When I get to the farm in the morning the air is cold and fresh and I feel good. Then I get started. I empty the horses water buckets, scrub them out, and then refill them so that the horses will have clean, fresh water to drink. Just as you would not want to drink out of a dirty glass, the horses need clean buckets. Some horses even throw their hay into the water, I guess, like the way we humans do our cookies and milk. After this first job is done I usually sweep down the aisle. The aisle is where you saddle the horses, and brush them down. The horse hair, hay, and other dirt accumulates quickly, so I have to sweep often. After that I check my chalkboard for a list of chores left by my supervisor. This helps me to be independent, stay focused, and to avoid wasting time. I used to have to track down my boss every time I finished a task. Now I just run to the board and find out what needs to be done. Some jobs that might be on the board are: cleaning the bathroom, office, and feed room.
Now I know, you all probably know what the first two of these rooms are, but the feed room is where you keep grain and other feed for the horses. (Thats a shocker, huh?) Cleaning the tack room might also be on the list. That is also a big job because I might have to clean the saddles and bridles with a leather cleaner which is also a weather proofer and softener. To put on the cleaner/proofer/softener all you have to do is rub it on with a sponge then wipe off with a towel. Doing this with three saddles can take me close to an hour.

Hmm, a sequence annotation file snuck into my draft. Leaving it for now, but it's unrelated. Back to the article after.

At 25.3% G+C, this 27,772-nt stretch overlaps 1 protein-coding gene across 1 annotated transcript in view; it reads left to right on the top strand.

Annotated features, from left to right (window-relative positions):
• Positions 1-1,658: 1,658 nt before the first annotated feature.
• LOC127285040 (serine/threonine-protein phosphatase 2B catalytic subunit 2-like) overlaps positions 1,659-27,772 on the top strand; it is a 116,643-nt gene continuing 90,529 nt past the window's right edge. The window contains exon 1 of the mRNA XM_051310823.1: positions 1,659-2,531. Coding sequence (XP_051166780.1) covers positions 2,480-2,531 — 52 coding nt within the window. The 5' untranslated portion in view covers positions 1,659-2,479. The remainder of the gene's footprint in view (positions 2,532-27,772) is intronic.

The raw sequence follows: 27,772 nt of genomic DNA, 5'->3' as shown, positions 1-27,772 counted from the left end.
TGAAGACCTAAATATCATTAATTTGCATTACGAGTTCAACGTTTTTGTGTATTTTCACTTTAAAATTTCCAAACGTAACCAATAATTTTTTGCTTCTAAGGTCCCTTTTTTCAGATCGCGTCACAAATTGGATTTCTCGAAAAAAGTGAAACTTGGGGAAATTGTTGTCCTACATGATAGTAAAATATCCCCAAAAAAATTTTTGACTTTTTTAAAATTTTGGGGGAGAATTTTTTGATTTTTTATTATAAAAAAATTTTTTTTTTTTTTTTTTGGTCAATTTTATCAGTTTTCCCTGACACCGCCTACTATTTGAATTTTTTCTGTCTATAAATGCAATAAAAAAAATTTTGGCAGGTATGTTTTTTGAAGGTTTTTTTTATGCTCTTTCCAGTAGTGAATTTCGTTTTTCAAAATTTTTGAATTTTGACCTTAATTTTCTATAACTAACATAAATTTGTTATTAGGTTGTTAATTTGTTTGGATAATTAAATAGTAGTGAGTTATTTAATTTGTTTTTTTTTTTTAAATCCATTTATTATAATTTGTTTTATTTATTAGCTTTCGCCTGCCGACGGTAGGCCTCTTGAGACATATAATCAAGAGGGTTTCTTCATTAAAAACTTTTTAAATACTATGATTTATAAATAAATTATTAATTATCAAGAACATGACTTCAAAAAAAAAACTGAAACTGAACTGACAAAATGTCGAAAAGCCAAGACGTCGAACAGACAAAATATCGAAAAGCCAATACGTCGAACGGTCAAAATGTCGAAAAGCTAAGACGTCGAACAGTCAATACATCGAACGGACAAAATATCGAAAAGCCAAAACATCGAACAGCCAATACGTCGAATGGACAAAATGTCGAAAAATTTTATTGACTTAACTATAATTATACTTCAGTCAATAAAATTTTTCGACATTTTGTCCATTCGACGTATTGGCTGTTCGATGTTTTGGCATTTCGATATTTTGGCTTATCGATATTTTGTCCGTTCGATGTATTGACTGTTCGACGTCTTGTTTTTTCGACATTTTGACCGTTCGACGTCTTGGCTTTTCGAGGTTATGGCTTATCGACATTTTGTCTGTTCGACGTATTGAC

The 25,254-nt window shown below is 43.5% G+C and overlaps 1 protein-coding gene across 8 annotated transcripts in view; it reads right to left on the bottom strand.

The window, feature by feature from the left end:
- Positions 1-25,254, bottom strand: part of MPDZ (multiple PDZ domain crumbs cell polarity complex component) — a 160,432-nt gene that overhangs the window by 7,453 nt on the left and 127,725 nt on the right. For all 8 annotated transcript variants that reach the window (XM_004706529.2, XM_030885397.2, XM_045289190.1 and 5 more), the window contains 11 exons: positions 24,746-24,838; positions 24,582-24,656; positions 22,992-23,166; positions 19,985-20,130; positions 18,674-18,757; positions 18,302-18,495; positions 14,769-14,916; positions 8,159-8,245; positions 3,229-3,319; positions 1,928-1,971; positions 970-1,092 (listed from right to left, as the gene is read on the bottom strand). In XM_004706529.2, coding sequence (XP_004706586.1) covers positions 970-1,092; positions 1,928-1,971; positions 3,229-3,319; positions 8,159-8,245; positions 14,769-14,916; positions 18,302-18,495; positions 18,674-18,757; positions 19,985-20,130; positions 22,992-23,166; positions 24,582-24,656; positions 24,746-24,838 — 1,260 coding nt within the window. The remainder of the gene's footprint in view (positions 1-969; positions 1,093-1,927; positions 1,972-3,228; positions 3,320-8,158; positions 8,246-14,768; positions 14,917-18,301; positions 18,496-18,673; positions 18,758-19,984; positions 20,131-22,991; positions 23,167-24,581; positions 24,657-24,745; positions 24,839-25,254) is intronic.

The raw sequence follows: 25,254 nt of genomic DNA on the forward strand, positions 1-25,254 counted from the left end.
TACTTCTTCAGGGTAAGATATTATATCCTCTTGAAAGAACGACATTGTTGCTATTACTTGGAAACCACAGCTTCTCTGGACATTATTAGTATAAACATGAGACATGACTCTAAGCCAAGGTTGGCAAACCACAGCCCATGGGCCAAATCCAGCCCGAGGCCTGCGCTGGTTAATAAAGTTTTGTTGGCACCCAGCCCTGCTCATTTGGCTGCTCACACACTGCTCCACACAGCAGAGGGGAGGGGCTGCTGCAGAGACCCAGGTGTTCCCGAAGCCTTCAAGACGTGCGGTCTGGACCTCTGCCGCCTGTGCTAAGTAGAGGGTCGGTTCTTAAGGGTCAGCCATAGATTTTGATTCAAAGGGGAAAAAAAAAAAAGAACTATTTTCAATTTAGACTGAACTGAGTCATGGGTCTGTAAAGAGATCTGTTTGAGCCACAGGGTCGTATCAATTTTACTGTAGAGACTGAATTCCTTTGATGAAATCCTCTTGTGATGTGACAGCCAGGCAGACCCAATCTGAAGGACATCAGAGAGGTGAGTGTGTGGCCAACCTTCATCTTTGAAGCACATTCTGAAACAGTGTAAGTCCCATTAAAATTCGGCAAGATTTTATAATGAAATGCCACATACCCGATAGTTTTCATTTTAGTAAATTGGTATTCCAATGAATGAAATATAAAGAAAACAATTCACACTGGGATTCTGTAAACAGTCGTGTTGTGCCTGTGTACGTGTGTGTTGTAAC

The lady I work for is a very efficient young lady who competes in horse shows in the Northeast all the way down to Maryland. The farm is a great place but I am tired at the end of the day. It reminds me of home in Vermont but with horses instead of the cows. That is my life on the farm three hours a day: Wednesday, Thursday, Friday and, yes, Saturday. I am always in a hurry to get back to the farm.
Revised: Saturday, February 23, 2002 08:42 AM